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Friday Footnotes: The ERC Problem; EY Double Dips; Stress Less in Public Accounting | 5.26.23

Collie carrying American flag in its mouth

Footnotes is a collection of stories from around the accounting profession curated by actual humans and published every Friday at 5pm Eastern. While you’re here, subscribe to our newsletter to get the week’s top stories in your inbox every Tuesday and Friday. Have a safe Memorial Day.

Long Read

How a Pandemic-Era Program Became a Magnet for Fraud [New York Times]
Amid the onset of the pandemic in 2020, as large swaths of the economy went into lockdown, Washington set up various programs to help keep businesses and their workers afloat. Among them was the Employee Retention Credit, a tax benefit that was created as part of the initial $2 trillion pandemic relief legislation. The program offered businesses thousands of dollars per employee if they could show that Covid-19 was hurting their bottom lines and that they were continuing to pay workers. The money was intended to be a lifeline for struggling companies. Instead, it has become a magnet for fraud, creating a cottage industry of firms that market themselves as tax credit specialists who can help clients — even those who don’t actually qualify for the money — reap huge refunds from the I.R.S. Although the public health emergency is over, taxpayers can continue to apply for the tax credit until 2025. That has fueled a run for the money and the proliferation of financial service providers, who often charge hefty upfront fees or take cuts of around 25 percent of any tax refund.

Big 4

EY cashes in on offset conflicts [Australian Financial Review]
EY made a tidy $200,000 completing an “independent” review of overseas carbon credit programs for the Climate Change Authority (CCA) last year, which found that US-based Verra and Gold Standard were the best offset providers globally. It neglected to mention, however, that it was raking in consulting dollars for its work with Verra on the side. It also failed to mention the question marks that surround almost 95 per cent of the US$1 billion in “rainforest offset credits” sold by the Washington-based company.

PwC to remove staff involved in Australia tax leak scandal from govt work [Reuters]
PricewaterhouseCoopers (PwC) has agreed to remove staff with links to the leak and use of confidential Australian tax plans from government work, a senior government official told an inquiry on Thursday. The accounting firm is embroiled in a national scandal over its use of confidential information about proposed tax laws to drum up business. The Australian Treasury referred the matter to police for a criminal investigation on Wednesday. Finance Department Secretary Jenny Wilkinson told a Senate committee that PwC had agreed to remove staff “directly involved and with knowledge” of the breach from current and future contracts until it wraps up an internal review in September. A PwC spokesperson declined to comment.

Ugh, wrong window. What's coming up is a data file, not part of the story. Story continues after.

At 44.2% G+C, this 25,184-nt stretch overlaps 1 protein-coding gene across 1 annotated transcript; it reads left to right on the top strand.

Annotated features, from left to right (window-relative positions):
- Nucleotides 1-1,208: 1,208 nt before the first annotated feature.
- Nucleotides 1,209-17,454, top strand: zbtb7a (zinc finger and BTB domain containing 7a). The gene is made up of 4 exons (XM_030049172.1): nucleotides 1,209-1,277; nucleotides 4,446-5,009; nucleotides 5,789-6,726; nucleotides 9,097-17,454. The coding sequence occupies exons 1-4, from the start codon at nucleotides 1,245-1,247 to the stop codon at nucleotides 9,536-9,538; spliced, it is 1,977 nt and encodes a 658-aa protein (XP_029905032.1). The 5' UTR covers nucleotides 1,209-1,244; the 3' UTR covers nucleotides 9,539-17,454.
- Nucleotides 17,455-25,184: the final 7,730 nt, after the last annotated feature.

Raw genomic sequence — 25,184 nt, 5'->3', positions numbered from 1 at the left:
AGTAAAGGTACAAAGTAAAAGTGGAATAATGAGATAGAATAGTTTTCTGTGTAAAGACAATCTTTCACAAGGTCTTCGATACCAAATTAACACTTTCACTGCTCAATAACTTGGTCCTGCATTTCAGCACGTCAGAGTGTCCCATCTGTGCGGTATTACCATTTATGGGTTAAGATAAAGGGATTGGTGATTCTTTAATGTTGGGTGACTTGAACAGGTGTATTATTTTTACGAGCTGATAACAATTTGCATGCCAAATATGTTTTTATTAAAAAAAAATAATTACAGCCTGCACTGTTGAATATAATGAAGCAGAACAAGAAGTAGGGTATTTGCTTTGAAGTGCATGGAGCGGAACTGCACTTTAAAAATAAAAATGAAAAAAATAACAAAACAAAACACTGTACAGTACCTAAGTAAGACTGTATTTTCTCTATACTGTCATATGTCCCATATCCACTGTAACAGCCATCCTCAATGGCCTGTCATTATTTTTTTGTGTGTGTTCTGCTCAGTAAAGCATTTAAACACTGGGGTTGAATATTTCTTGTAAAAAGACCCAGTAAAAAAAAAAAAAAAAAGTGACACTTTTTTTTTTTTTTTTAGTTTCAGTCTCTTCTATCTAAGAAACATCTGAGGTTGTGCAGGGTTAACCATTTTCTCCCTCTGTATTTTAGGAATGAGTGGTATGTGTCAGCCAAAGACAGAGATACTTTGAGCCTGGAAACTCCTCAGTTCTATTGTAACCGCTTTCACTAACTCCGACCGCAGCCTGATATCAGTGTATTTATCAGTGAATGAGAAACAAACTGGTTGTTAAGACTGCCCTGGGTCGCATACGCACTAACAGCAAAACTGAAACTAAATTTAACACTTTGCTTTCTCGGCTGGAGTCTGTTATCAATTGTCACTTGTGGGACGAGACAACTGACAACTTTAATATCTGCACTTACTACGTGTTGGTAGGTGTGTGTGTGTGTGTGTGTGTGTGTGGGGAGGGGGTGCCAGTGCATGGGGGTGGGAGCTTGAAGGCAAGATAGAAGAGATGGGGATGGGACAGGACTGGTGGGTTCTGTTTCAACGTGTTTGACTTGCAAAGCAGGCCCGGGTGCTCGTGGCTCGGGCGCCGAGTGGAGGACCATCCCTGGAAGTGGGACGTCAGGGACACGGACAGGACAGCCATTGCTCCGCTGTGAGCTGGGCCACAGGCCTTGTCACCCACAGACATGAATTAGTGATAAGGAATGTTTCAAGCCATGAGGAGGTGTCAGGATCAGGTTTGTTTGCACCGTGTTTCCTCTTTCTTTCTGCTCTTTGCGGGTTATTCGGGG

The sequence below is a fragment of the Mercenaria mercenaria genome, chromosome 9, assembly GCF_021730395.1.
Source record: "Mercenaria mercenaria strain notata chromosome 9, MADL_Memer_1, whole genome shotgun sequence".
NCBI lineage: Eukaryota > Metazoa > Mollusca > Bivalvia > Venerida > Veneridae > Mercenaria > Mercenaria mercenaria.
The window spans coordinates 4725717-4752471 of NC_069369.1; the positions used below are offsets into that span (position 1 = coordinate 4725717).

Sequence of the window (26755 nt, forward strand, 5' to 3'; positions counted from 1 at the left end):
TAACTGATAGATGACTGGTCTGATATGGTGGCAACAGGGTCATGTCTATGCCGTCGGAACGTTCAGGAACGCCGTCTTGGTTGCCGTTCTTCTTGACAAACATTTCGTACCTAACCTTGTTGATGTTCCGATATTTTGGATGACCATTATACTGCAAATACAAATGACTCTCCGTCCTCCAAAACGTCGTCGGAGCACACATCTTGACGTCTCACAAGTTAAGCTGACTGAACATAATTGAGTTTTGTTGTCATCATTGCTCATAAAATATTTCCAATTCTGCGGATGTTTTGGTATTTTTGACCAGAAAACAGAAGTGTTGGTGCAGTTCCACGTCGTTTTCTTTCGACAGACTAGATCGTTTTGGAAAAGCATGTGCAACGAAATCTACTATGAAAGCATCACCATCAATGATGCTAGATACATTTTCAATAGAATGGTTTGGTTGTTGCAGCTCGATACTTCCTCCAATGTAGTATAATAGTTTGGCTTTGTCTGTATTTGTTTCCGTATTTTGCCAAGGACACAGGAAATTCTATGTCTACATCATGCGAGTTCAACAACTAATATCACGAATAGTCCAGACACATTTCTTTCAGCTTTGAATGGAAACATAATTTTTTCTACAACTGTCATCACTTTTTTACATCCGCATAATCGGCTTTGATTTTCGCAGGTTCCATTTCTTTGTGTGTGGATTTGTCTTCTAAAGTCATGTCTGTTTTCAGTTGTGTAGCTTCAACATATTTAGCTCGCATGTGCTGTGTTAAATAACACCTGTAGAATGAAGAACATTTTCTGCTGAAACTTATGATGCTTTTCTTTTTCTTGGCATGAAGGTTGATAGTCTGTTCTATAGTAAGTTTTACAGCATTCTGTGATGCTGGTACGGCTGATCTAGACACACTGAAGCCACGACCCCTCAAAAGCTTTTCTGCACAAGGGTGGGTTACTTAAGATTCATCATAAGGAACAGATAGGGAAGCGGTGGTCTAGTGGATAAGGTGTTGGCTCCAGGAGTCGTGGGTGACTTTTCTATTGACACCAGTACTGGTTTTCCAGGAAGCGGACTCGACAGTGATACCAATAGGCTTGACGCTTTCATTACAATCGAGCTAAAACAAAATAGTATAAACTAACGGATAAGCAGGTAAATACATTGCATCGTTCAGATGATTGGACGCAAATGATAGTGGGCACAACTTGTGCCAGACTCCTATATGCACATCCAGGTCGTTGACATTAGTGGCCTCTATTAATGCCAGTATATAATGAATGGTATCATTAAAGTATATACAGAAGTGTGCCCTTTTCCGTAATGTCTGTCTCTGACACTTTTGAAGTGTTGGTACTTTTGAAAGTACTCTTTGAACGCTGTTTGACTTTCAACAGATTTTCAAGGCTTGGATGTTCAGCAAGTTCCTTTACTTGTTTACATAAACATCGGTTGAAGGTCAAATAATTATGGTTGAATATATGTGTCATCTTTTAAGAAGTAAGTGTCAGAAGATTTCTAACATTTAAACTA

EY US reshuffles leadership following failure of spin-off plan [Financial Times]
EY’s US chair Julie Boland has reshuffled the firm’s leadership, elevating loyalists after winning a power struggle with the Big Four accounting firm’s global bosses that scuppered a plan to spin off its consulting arm. Under the revamp of the US firm’s leadership, John King, the head of EY’s US audit business and one of the major opponents of the spin-off, will be leaving the US executive committee, Boland told partners earlier this week. He will instead be a “strategic adviser” to the leadership, according to an internal memo seen by the Financial Times. Boland has appointed Marcelo Bartholo, who heads EY’s eastern region in the US, to be her deputy, and gave King’s job to Dante D’Egidio, chief of the audit business in the same region. Jay Persaud, vice-chair for risk management who has backed Project Everest, will leave the committee. The reshuffle goes into effect on July 1.

‘No joy’ in watching PwC tax leaks scandal: Deloitte leaders [Australian Financial Review]
Deloitte’s chief executive and chairman have described the PwC tax leaks scandal as “deeply troubling and disappointing” but said they took “no joy” in watching the reputation of PwC personnel “being tainted by the actions of a few”. In an email to partners sent on Friday morning, CEO Adam Powick and chairman Tom Imbesi reminded staff that trust in a professional services firm could be quickly lost when “behaviour is not founded on integrity. This episode provides a salutary reminder to us all of the fundamental importance of ethics and integrity in everything we do. It also highlights the criticality of concepts such as trust, humility and accountability,” the pair wrote in the email.

Big four consultancies win $1.4 billion a year in taxpayer-funded contracts [Sydney Morning Herald]
The big four consulting firms have increased their federal business by 400 per cent over a decade while donating steadily to the major political parties that shape big decisions on government projects. A new study of the consulting giants concludes that PwC is now the biggest donor of the group, giving $2.1 million to federal political parties from July 2012 to June 2022, and when KPMG ($1.1 million), EY ($565,000) and Deloitte ($572,000) are added to the tally, their combined donations have reached $4.3 million over a decade.


Bitcoin Miner Riot Dumps Auditor for ‘Big Four’ Accounting Firm [Blockworks]
Riot Platforms is looking to switch accounting firms as the landscape for crypto company auditors remains in flux. The bitcoin mining company “dismissed” its previous accounting firm Marcum on May 18, appointing Deloitte to take its place. Marcum had audited Riot’s consolidated financial statements for the fiscal years between 2018 and 2022. Deloitte is set to act as the mining company’s independent registered public accounting firm for 2023.